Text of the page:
Rena Wing, a professor of psychiatry and behavioral medicine at Brown University, looked at 2,500 people who lost an average of 60 pounds and kept the weight off for an average of six years. Wing found those individuals exercised approximately an hour each day. “Patients, participants who have lost weight and kept it off really exercise more to the level of 2800 calories a week. If you translate to walking, they’re walking 28 miles a week,” said Wing. (Incidentally, this is consistent with the Lean for Life Program’s recommendation of 10,000 steps – 4 miles – per day)
The current recommendations for weight loss and maintenance are to exercise at least 150 minutes a week (approximately 21 minutes per day), and to follow a reduced calorie diet. The study data came from the University of Pittsburgh’s National Weight Control Registry, a repository of information on weight loss. Wing also reported those who were successful at keeping weight off did a mixture of different physical activities. “They walk a lot and they do other things including … strength training, bike riding , aerobic dance,” Wing said.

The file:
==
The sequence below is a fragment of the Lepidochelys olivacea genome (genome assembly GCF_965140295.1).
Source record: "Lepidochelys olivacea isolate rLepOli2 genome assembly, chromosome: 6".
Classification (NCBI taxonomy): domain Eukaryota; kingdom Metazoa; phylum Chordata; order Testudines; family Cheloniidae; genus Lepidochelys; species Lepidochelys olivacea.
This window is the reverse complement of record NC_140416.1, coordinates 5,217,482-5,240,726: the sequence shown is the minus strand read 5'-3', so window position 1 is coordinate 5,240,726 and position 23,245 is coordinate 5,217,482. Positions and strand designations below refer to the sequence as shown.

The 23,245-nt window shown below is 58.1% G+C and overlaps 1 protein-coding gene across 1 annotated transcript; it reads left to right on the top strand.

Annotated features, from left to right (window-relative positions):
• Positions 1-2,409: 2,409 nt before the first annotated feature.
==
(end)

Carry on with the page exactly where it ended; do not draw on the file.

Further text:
Weight loss experts say that exercise won’t do much good if you eat too much. “I think there’s no question that for long-term permanent weight loss you really do have to make long-term permanent changes in what you eat and your physical activity,” said Wing.
Studies suggest that short bouts of exercise during the day are as effective as one long period in maintaining weight loss for women. And while an hour-a-day exercise regime may be discouraging for some people, experts emphasized that any amount of exercise done on a regular basis would be better than none.